Epistimologically Vicious Circles

I’m always interested when academics look at the martial arts. I had a friend who once commented that in East Asian Studies, it was far more legitimate to write about the artistic decoration of a sword than how it was used. The exotic “material culture” is acceptable, while methods of violence are déclassé. For this and many other reasons, the majority of martial scholarship is incomplete, inaccurate, and/or biased.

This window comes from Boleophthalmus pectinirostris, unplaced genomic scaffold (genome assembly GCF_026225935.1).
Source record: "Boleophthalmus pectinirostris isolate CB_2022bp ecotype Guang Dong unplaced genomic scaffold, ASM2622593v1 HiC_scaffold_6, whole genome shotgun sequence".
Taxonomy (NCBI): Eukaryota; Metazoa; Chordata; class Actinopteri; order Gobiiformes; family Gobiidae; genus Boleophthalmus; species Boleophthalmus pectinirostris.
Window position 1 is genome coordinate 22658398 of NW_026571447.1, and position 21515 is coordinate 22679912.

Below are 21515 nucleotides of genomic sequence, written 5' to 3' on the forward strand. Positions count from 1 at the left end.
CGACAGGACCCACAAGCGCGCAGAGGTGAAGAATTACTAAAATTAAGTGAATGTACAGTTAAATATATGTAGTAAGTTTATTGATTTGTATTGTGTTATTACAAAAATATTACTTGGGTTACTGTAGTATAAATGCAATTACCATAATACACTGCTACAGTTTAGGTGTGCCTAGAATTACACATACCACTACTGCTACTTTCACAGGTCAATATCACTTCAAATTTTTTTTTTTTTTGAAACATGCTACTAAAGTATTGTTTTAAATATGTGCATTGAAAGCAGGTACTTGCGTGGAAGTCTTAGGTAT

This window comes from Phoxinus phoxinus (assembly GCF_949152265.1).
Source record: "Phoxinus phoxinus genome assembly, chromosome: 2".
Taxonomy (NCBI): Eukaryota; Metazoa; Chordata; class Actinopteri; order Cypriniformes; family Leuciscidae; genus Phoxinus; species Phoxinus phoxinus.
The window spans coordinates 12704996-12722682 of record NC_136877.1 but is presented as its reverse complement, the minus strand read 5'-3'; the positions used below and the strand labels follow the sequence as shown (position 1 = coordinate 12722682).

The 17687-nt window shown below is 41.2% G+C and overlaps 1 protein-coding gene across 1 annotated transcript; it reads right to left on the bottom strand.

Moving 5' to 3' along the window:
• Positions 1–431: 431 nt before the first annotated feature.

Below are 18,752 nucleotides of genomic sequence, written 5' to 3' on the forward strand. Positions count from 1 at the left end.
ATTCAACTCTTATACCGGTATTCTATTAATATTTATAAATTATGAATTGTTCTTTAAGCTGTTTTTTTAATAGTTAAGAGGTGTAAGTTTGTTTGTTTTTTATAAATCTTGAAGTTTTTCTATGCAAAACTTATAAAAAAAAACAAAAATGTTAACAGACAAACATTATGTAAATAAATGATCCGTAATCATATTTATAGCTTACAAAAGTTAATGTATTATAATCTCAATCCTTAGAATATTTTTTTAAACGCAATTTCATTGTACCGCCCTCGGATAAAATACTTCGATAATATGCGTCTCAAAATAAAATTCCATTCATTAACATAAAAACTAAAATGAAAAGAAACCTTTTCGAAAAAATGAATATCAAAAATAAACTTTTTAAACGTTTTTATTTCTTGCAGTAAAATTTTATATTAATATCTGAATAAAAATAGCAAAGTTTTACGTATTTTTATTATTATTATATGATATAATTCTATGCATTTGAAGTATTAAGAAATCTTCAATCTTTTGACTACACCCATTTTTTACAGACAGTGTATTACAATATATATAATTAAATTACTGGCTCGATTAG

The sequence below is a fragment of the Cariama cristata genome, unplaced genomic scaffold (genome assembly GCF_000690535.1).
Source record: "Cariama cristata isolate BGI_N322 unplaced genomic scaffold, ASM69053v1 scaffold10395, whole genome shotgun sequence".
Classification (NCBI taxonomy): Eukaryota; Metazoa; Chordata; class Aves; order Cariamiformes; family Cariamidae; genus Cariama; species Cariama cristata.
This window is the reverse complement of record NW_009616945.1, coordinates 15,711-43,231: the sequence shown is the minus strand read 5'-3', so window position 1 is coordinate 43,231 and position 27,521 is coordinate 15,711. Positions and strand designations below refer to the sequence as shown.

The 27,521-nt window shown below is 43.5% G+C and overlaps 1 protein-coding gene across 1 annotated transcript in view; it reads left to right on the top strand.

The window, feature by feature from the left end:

So I was quite pleased to read this article that explores the reasons why martial artists seem to have an aversion to digging for the truth. The title is a bit of a buzzword-mouthful, but it thoughtful and written for a popular audience (i.e., it is low on jargon).

“Epistemic Viciousness in the Martial Arts” by Gillian Russell

I stumbled upon this paper because this blog was referenced in a comment on to a post about the paper on the blog “Less Wrong”. Oddly, while I had never read “Less Wrong,” I follow its sister publication “Overcoming Bias.” Such is the circular nature of the “Blogosphere.”


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